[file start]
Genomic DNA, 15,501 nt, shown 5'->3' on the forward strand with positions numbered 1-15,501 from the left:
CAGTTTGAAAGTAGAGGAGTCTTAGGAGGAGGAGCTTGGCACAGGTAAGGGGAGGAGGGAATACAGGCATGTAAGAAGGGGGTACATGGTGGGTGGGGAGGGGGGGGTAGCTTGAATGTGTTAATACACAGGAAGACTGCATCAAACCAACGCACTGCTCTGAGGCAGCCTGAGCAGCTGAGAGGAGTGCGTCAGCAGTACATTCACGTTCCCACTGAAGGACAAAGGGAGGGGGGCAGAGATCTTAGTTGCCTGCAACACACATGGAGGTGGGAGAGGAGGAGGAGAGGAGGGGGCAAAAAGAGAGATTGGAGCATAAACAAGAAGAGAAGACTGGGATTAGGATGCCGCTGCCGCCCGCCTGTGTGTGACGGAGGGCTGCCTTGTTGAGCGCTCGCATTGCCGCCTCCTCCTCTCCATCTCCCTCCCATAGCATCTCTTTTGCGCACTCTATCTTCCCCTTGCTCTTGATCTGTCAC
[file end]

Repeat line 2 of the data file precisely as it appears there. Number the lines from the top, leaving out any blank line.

CAGTTTGAAAGTAGAGGAGTCTTAGGAGGAGGAGCTTGGCACAGGTAAGGGGAGGAGGGAATACAGGCATGTAAGAAGGGGGTACATGGTGGGTGGGGAGGGGGGGGTAGCTTGAATGTGTTAATACACAGGAAGACTGCATCAAACCAACGCACTGCTCTGAGGCAGCCTGAGCAGCTGAGAGGAGTGCGTCAGCAGTACATTCACGTTCCCACTGAAGGACAAAGGGAGGGGGGCAGAGATCTTAGTTGCCTGCAACACACATGGAGGTGGGAGAGGAGGAGGAGAGGAGGGGGCAAAAAGAGAGATTGGAGCATAAACAAGAAGAGAAGACTGGGATTAGGATGCCGCTGCCGCCCGCCTGTGTGTGACGGAGGGCTGCCTTGTTGAGCGCTCGCATTGCCGCCTCCTCCTCTCCATCTCCCTCCCATAGCATCTCTTTTGCGCACTCTATCTTCCCCTTGCTCTTGATCTGTCAC